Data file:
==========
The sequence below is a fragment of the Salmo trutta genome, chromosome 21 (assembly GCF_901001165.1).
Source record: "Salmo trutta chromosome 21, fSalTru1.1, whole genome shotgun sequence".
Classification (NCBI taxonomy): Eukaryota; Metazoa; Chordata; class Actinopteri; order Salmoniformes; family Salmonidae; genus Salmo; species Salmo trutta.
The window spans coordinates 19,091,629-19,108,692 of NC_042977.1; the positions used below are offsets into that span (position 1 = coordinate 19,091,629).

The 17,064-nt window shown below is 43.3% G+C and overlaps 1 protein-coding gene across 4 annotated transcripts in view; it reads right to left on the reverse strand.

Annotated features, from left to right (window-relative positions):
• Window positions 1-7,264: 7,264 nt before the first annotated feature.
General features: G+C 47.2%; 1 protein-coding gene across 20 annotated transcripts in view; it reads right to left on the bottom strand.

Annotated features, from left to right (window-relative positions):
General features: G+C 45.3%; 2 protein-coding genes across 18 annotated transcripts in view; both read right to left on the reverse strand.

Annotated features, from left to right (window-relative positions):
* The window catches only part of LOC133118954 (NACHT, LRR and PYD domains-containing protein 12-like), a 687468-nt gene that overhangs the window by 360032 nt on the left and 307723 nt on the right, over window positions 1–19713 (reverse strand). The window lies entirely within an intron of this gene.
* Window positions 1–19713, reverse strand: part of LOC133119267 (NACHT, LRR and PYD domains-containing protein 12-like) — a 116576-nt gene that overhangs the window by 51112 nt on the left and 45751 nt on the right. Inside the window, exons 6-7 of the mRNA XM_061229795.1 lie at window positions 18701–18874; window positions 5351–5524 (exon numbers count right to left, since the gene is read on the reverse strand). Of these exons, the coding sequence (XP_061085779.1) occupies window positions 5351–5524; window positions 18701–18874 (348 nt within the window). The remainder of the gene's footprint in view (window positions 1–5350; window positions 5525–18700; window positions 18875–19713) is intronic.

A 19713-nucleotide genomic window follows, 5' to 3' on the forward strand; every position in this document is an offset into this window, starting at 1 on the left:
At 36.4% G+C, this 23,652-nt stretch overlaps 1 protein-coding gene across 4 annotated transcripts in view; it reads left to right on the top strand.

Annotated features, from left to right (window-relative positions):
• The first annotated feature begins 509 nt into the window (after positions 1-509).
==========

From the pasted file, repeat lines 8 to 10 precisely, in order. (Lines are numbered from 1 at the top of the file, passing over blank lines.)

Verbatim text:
General features: G+C 47.2%; 1 protein-coding gene across 20 annotated transcripts in view; it reads right to left on the bottom strand.

Annotated features, from left to right (window-relative positions):
General features: G+C 45.3%; 2 protein-coding genes across 18 annotated transcripts in view; both read right to left on the reverse strand.